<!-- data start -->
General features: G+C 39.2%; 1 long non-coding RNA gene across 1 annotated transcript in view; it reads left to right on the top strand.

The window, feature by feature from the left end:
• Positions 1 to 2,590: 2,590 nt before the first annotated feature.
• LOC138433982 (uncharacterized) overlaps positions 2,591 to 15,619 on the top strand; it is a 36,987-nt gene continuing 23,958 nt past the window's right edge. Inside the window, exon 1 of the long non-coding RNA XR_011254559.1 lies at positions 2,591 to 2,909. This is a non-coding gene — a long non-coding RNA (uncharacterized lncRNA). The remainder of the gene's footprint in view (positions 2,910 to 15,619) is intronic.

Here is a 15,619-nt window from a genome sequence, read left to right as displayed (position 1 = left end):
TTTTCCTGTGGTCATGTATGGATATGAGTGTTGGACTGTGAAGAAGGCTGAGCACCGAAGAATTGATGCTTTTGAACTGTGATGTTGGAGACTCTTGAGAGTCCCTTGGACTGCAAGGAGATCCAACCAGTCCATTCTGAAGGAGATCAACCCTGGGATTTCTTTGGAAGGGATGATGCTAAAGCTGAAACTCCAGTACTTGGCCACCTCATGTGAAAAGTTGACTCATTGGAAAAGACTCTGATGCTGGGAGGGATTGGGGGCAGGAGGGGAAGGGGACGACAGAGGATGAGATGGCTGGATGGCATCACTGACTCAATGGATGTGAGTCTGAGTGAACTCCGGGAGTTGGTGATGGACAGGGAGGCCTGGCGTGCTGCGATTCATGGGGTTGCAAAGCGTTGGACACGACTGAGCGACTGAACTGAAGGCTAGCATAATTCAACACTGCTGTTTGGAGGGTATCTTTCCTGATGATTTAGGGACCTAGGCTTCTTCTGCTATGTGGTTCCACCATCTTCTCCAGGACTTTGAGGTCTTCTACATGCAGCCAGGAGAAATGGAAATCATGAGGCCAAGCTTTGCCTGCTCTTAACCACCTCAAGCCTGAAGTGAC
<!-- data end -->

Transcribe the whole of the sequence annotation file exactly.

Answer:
General features: G+C 39.2%; 1 long non-coding RNA gene across 1 annotated transcript in view; it reads left to right on the top strand.

The window, feature by feature from the left end:
• Positions 1 to 2,590: 2,590 nt before the first annotated feature.
• LOC138433982 (uncharacterized) overlaps positions 2,591 to 15,619 on the top strand; it is a 36,987-nt gene continuing 23,958 nt past the window's right edge. Inside the window, exon 1 of the long non-coding RNA XR_011254559.1 lies at positions 2,591 to 2,909. This is a non-coding gene — a long non-coding RNA (uncharacterized lncRNA). The remainder of the gene's footprint in view (positions 2,910 to 15,619) is intronic.

Here is a 15,619-nt window from a genome sequence, read left to right as displayed (position 1 = left end):
TTTTCCTGTGGTCATGTATGGATATGAGTGTTGGACTGTGAAGAAGGCTGAGCACCGAAGAATTGATGCTTTTGAACTGTGATGTTGGAGACTCTTGAGAGTCCCTTGGACTGCAAGGAGATCCAACCAGTCCATTCTGAAGGAGATCAACCCTGGGATTTCTTTGGAAGGGATGATGCTAAAGCTGAAACTCCAGTACTTGGCCACCTCATGTGAAAAGTTGACTCATTGGAAAAGACTCTGATGCTGGGAGGGATTGGGGGCAGGAGGGGAAGGGGACGACAGAGGATGAGATGGCTGGATGGCATCACTGACTCAATGGATGTGAGTCTGAGTGAACTCCGGGAGTTGGTGATGGACAGGGAGGCCTGGCGTGCTGCGATTCATGGGGTTGCAAAGCGTTGGACACGACTGAGCGACTGAACTGAAGGCTAGCATAATTCAACACTGCTGTTTGGAGGGTATCTTTCCTGATGATTTAGGGACCTAGGCTTCTTCTGCTATGTGGTTCCACCATCTTCTCCAGGACTTTGAGGTCTTCTACATGCAGCCAGGAGAAATGGAAATCATGAGGCCAAGCTTTGCCTGCTCTTAACCACCTCAAGCCTGAAGTGAC